Navi Mumbai airport may take 5 years to be operational: Sinha

Minister of State for Civil Aviation Jayant Sinha today said his ministry will try to enhance the capacity of the congested Mumbai airport in medium-term, as the one being built in Navi Mumbai could take "four to five years" to become operational.

The implementing agency City and Industrial Development Corporation (CIDCO) has been claiming that the first phase of Navi Mumbai airport with 10-million per annum capacity would be operational by 2021.

The private partner for the Navi Mumbai International Airport is the GVK Group which also runs the current airport in the city.

Addressing the second day of the annual CAPA (Centre for Asia Pacific Aviation) summit through a video link, Sinha said, "Mumbai remains the most bottlenecked single-runway airport due to which aviation growth is a concern. There is no quick way to add capacity until the Navi Mumbai airport comes up in the next four to five years".

He said in the meanwhile the ministry will try to enhance the capacity at the Mumbai airport. But he did not offer any details.

The Mumbai airport has already crossed its installed capacity of 40 million passengers. Last year, it handled over 45 million passengers.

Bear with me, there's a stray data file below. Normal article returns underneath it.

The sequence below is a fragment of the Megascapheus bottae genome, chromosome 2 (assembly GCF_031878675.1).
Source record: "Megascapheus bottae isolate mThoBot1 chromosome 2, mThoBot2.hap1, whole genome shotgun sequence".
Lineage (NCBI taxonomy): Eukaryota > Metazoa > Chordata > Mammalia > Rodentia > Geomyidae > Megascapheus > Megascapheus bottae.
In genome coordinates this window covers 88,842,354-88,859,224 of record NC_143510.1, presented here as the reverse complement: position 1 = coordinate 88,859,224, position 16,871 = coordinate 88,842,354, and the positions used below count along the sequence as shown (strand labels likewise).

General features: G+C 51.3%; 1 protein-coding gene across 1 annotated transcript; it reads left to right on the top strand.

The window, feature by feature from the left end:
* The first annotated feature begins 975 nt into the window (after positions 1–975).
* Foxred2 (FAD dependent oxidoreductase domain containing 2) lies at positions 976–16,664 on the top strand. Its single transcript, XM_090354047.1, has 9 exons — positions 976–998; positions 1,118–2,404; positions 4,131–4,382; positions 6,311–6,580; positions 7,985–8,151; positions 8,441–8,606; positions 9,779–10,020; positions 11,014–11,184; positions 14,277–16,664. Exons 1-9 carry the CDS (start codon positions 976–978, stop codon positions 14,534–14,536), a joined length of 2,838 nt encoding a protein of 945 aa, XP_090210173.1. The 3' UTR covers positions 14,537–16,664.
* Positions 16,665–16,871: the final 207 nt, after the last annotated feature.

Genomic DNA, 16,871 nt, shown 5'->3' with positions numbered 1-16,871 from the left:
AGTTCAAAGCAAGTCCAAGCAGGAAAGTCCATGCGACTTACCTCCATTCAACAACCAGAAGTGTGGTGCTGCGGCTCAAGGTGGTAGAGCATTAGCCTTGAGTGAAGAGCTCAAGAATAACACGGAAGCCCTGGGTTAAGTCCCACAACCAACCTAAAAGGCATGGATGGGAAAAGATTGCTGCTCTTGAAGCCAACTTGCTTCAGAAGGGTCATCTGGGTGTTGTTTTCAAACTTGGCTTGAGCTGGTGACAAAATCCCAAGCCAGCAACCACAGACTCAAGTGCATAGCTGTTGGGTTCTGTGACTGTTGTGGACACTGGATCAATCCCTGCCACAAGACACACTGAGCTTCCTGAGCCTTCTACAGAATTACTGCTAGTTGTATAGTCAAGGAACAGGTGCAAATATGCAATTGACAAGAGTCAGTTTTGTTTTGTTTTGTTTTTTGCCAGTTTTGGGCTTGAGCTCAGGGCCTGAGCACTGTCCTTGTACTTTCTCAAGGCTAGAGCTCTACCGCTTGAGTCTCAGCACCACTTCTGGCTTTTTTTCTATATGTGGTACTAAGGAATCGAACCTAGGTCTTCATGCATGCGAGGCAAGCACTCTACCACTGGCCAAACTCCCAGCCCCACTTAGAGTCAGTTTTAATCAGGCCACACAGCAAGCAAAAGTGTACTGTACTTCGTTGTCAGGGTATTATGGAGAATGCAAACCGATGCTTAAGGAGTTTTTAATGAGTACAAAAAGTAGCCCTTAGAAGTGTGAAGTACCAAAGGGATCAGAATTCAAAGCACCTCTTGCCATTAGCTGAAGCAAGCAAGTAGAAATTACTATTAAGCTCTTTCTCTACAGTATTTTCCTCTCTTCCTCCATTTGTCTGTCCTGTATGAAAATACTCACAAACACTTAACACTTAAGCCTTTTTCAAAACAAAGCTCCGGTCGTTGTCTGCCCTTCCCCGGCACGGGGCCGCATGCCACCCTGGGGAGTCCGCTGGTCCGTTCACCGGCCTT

The city airport is the busiest single runway airport in the world, handling around 970 flights a day or close to one aircraft movement per 65 seconds.

Speaking on the efforts made by the government to boost aviation, Sinha said six to eight helicopters will also be flying under regional connectivity scheme to link smaller cities soon.

"Growth of the sector depends on two factors -- the number of aircraft added by the airlines, and slots available in major airports," he said.

On CAPA's complaint that bilateral pacts with other nations were hampering the domestic airlines' international growth plans, the MoS said the government was not constraining international air traffic growth.

"Slots are issued not so much as bilaterals. More important than slots are low-cost direct international flights and one way to achieve that is to use wide-body planes," the minister noted.

(This story has not been edited by Business Standard staff and is auto-generated from a syndicated feed.)